This perfect example of Shinto architecture - muted colors and spare lines - was opened in 1920 to commemorate the death of ... More
Meiji Jingu Shrine
This perfect example of Shinto architecture - muted colors and spare lines - was opened in 1920 to commemorate the death of Emperor Meiji in 1912. Surrounded by 72 hectares (178 acres) of shady trees and the various Japanese flora of Meiji Jingu Park, it is one of Japan's most sacred and picturesque shrines. The Imperial Treasury House annex exhibits the coronation carriage and mementos of Emperor Meiji and Empress Shoken.
I've heard that once you've seen one temple or shrine in Japan, you've seen them all. Meiji Jingu is definitely not one of those. The huge modern and slightly ominous looking gate is a fitting start to the shine that has been called the shame of Japan. It enshrines some 14 war criminals, and the tradition of politicians visiting it adds to the controversy. There is a nice ginko and stone lantern lined walkway between the two gates. The inner shrine grounds have a very nice atmosphere with lanterns, trees (I... don't remember what the trees were, sorry) and comparatively modern looking shrine buildings. A path around the back of the shrine is a nice stroll, and there is a koi pond. Its a very nice shrine of its own rights, and has important contemporary significance. Definitely go here if and when you get tired of seeing cookie-cutter temples and shrines.
I have visited this shrine twice now, and had two very different experiences. The first visit was on a weekday morning in the Spring. There were few people around as we walked through the extensive grounds and viewed the shrine itself. We purchased an Ema (votive tablet) for 500 yen (about $5), and wrote a prayer on it, and hung it outside the shrine. I also purchased omamori, a talisman of sorts. It was a special set with a small pink and small blue pouch. It was for a strong marriage. Many weddings take place at Meiji Shrine, which leads me to my second visit...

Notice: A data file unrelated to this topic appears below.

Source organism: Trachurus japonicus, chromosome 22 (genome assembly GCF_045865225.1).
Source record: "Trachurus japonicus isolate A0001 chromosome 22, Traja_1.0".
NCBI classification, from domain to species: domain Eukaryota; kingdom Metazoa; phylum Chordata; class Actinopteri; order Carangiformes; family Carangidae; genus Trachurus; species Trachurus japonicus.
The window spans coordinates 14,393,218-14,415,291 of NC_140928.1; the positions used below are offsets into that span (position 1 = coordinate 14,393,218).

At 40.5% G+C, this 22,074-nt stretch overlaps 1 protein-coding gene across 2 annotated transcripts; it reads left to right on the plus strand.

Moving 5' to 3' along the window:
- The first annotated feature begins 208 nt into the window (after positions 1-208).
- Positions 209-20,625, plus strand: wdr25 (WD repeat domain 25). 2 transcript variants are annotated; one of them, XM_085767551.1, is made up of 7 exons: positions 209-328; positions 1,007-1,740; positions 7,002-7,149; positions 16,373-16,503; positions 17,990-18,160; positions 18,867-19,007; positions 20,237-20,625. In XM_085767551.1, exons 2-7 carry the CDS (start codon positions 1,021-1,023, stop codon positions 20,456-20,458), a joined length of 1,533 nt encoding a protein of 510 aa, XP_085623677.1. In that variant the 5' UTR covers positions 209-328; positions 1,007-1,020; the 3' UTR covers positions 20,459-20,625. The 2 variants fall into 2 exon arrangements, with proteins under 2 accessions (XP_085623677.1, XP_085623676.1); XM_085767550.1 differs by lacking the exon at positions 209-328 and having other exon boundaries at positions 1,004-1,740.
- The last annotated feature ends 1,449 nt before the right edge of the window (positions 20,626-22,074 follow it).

The second visit was a clear, cool Saturday in November. There were many more people, Japanese and tourists, walking around the grounds and shrine. We walked in behind a couple with their 2-3 year old daughter dressed in kimono with her hair done very fancy. They brought her to the shrine for photographs, and perhaps for another reason, as we saw several other children once we reached the Shrine dressed in formal dress. Some carried a special bag, others had a ribbon and pendant on. The neatest thing we saw though was a wedding procession. The officiants and those that assisted them led the procession. The bride followed, simply stunning in full kimono and makeup. She was flanked by what I assume were her parents, and they were followed by a gentleman (from the shrine?) who shaded them with a large parasol. Behind them were the guests. It seemed acceptable to photograph this, and I got some lovely photographs. It was a real treat to see this tradition first hand.
If there is a title for the most serene spot in Tokyo, this could be it. It's the opposite of the capitalistic fervor surrounding Sensoji (Asakusa). The huge mon (gate) leads you into the cool, calm grounds with large trees surrounding you. There's not a whole lot to see beyond the simple shinto architecture but there's a good chance you'll catch a wedding procession in progress if you come on an auspicious day. I probably wouldn't make a special trip here but since it's near Harajuku and Omotesando which you'll want to see anyway, you may as well stop when you're ready for a respite.
I came here once for hatsumode around 1am on January 1st when it's a totally different story and thousands of people crowd in to pay their first respects. Quite an experience.
It may be one of the most sacred shrines, but not as intimate or as interesting as many others. Imposing torii. However, there are some interesting sights within walking distance at Harajuku and Yoyogi Koen.
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